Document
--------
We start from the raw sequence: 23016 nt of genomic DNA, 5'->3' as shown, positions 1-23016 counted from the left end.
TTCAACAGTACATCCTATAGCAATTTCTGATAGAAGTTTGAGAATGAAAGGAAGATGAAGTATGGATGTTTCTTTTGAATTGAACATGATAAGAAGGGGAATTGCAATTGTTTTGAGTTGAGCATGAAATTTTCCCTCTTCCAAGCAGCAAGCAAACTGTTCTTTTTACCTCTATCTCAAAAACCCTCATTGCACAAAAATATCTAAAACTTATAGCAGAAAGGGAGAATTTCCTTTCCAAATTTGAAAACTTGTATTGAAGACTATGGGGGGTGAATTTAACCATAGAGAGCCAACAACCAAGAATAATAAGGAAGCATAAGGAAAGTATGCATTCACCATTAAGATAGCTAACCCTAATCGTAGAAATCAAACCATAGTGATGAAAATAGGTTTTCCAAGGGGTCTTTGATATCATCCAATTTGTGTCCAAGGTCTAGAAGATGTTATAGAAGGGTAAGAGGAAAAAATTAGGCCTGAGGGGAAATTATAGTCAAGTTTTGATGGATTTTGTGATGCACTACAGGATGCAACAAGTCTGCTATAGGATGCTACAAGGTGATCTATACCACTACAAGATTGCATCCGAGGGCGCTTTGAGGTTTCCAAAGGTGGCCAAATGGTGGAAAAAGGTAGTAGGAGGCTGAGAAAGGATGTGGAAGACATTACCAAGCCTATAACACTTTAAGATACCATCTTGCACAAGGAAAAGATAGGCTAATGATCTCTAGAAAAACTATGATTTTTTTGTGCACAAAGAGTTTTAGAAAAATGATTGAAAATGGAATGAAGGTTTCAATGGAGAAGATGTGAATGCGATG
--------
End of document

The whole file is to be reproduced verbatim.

We start from the raw sequence: 23016 nt of genomic DNA, 5'->3' as shown, positions 1-23016 counted from the left end.
TTCAACAGTACATCCTATAGCAATTTCTGATAGAAGTTTGAGAATGAAAGGAAGATGAAGTATGGATGTTTCTTTTGAATTGAACATGATAAGAAGGGGAATTGCAATTGTTTTGAGTTGAGCATGAAATTTTCCCTCTTCCAAGCAGCAAGCAAACTGTTCTTTTTACCTCTATCTCAAAAACCCTCATTGCACAAAAATATCTAAAACTTATAGCAGAAAGGGAGAATTTCCTTTCCAAATTTGAAAACTTGTATTGAAGACTATGGGGGGTGAATTTAACCATAGAGAGCCAACAACCAAGAATAATAAGGAAGCATAAGGAAAGTATGCATTCACCATTAAGATAGCTAACCCTAATCGTAGAAATCAAACCATAGTGATGAAAATAGGTTTTCCAAGGGGTCTTTGATATCATCCAATTTGTGTCCAAGGTCTAGAAGATGTTATAGAAGGGTAAGAGGAAAAAATTAGGCCTGAGGGGAAATTATAGTCAAGTTTTGATGGATTTTGTGATGCACTACAGGATGCAACAAGTCTGCTATAGGATGCTACAAGGTGATCTATACCACTACAAGATTGCATCCGAGGGCGCTTTGAGGTTTCCAAAGGTGGCCAAATGGTGGAAAAAGGTAGTAGGAGGCTGAGAAAGGATGTGGAAGACATTACCAAGCCTATAACACTTTAAGATACCATCTTGCACAAGGAAAAGATAGGCTAATGATCTCTAGAAAAACTATGATTTTTTTGTGCACAAAGAGTTTTAGAAAAATGATTGAAAATGGAATGAAGGTTTCAATGGAGAAGATGTGAATGCGATG